Nurses’ Knowledge and Attitudes about Adult Post-operative Pain Assessment and Management: A Cross-Sectional Study in Qatar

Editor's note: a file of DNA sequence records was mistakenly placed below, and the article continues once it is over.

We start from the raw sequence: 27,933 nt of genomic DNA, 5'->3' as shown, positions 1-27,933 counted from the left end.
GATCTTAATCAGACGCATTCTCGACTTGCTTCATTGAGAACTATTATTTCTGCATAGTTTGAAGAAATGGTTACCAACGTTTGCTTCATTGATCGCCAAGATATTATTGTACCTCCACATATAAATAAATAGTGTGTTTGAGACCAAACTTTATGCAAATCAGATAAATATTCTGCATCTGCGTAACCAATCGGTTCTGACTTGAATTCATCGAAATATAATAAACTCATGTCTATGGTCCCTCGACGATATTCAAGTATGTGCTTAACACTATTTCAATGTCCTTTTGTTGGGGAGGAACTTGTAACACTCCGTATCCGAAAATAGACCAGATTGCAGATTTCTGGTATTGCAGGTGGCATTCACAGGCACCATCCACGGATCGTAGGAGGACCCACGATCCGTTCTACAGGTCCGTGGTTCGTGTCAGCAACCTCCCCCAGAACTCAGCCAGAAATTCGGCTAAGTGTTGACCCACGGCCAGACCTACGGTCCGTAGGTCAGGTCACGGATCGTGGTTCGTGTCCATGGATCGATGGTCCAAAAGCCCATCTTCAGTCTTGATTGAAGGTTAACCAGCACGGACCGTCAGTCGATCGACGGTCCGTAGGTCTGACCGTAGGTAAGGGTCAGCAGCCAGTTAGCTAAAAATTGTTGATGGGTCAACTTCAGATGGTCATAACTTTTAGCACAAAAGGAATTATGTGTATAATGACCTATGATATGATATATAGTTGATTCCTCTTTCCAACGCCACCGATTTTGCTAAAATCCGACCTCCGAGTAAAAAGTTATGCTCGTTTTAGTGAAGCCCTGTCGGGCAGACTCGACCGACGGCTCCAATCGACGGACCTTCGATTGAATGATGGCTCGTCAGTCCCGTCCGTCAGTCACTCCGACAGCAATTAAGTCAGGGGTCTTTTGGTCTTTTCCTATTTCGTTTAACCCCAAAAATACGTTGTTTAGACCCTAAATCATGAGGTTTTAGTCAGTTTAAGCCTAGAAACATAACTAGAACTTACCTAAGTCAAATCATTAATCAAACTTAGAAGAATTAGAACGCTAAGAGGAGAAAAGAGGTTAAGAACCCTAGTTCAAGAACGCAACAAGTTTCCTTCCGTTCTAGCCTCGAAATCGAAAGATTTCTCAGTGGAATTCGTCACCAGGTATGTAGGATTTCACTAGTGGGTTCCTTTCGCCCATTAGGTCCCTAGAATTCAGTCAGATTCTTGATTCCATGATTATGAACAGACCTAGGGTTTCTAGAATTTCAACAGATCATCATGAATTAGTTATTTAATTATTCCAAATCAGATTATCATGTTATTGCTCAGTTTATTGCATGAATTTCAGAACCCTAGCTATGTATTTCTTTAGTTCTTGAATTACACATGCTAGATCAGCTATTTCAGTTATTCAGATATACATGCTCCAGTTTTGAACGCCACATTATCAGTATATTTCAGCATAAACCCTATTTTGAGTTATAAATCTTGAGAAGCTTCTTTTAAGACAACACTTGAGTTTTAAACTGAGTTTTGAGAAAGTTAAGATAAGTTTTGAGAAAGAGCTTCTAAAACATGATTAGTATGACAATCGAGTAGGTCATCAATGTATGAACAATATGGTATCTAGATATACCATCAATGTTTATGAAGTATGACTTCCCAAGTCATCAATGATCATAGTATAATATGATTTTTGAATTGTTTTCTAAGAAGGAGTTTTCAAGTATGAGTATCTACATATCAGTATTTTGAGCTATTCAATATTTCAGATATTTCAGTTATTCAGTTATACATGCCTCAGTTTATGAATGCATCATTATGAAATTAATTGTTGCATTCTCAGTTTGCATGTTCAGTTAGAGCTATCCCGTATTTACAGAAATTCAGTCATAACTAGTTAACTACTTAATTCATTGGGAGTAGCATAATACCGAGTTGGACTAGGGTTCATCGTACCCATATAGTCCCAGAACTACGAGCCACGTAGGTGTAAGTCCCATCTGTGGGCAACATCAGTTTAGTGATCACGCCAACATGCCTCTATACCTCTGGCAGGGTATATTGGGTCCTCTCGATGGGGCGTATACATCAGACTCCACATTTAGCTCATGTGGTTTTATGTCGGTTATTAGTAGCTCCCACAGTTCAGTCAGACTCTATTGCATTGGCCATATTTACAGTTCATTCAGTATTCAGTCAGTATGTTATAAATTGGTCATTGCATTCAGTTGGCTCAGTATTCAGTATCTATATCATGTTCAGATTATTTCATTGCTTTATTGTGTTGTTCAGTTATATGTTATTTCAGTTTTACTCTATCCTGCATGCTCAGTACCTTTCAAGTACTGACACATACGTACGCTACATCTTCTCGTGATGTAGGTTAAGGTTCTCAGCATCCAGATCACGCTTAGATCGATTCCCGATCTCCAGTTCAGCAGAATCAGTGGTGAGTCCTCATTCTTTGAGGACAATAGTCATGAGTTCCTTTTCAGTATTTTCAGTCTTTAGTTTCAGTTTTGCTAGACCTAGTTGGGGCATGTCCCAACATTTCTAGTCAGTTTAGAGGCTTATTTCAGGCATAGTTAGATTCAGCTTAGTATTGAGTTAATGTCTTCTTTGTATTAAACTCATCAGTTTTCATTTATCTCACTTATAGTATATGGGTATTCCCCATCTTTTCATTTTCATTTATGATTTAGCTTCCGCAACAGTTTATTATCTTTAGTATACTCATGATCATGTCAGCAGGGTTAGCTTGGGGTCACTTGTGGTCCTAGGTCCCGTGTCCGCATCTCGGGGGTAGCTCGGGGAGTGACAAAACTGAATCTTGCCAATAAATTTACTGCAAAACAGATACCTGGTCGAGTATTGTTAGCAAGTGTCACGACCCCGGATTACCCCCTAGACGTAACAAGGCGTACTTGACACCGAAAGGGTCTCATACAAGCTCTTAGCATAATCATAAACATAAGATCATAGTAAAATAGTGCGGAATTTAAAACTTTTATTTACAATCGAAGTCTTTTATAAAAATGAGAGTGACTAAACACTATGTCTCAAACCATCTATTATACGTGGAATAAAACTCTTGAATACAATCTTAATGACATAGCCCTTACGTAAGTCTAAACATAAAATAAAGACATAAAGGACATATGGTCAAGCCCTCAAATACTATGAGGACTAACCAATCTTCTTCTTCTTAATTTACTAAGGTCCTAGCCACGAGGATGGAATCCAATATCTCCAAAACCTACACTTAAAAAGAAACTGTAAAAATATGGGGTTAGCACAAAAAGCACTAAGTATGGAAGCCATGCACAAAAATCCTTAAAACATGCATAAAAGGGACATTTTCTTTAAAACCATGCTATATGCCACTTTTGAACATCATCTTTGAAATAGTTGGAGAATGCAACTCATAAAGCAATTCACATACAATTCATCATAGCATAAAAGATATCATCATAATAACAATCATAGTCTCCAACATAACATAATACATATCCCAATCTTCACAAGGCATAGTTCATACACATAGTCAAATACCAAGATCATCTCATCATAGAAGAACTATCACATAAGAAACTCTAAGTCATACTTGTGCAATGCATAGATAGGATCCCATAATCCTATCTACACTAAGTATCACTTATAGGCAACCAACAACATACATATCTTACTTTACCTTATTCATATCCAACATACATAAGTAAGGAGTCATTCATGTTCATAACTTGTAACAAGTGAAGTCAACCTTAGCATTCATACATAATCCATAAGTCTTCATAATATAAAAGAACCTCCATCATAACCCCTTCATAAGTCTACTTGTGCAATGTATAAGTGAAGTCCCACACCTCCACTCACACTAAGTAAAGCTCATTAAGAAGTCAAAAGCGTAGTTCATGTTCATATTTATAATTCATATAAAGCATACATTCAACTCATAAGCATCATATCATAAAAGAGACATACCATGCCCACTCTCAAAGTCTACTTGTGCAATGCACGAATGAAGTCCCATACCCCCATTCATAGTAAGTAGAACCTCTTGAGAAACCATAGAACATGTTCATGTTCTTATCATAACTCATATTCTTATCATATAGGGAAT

Background: Pain has been described by clinicians, patients, and researchers alike as a complex and challenging phenomenon. People have different experiences of pain. Nurses' negative attitudes and lack of knowledge are major impediments to effective pain management. Methods: The study was a cross-sectional online survey using a validated self-administered questionnaire for post-operative registered nurses working in Hamad Medical Corporation in Qatar. The dependent outcome was the score on the Knowledge and Attitudes Survey Regarding Pain. Results: A total of 151 post-operative nurses participated in the study. The mean knowledge and attitudes (K&A) score was 19.6 (SD 4.5) out of 41 (48%), indicating a huge deficit in the nurses' knowledge and attitudes about adult post-operative pain. No sociodemographic variables were associated with K&A scores. Neither the facility the nurses worked at nor hours of previous pain education were associated with K&A scores. Conclusions: There is a significant deficit in post-operative nurses' knowledge and attitudes about pain in Hamad Medical Corporation, with no significant differences based on demographics or other characteristics. This suggests the deficit is widespread within the nursing workforce in Qatar. This deficit is potentially impacting significantly on pain assessment and management for adults in post-operative settings. Pragmatic research on evidence-based nursing educational courses focused on pain assessment and management is required to enhance nurses' knowledge and attitudes and improve patient care. Key messages: Strategies to strengthen nurses' knowledge and attitudes toward pain in Qatar must be developed and tested.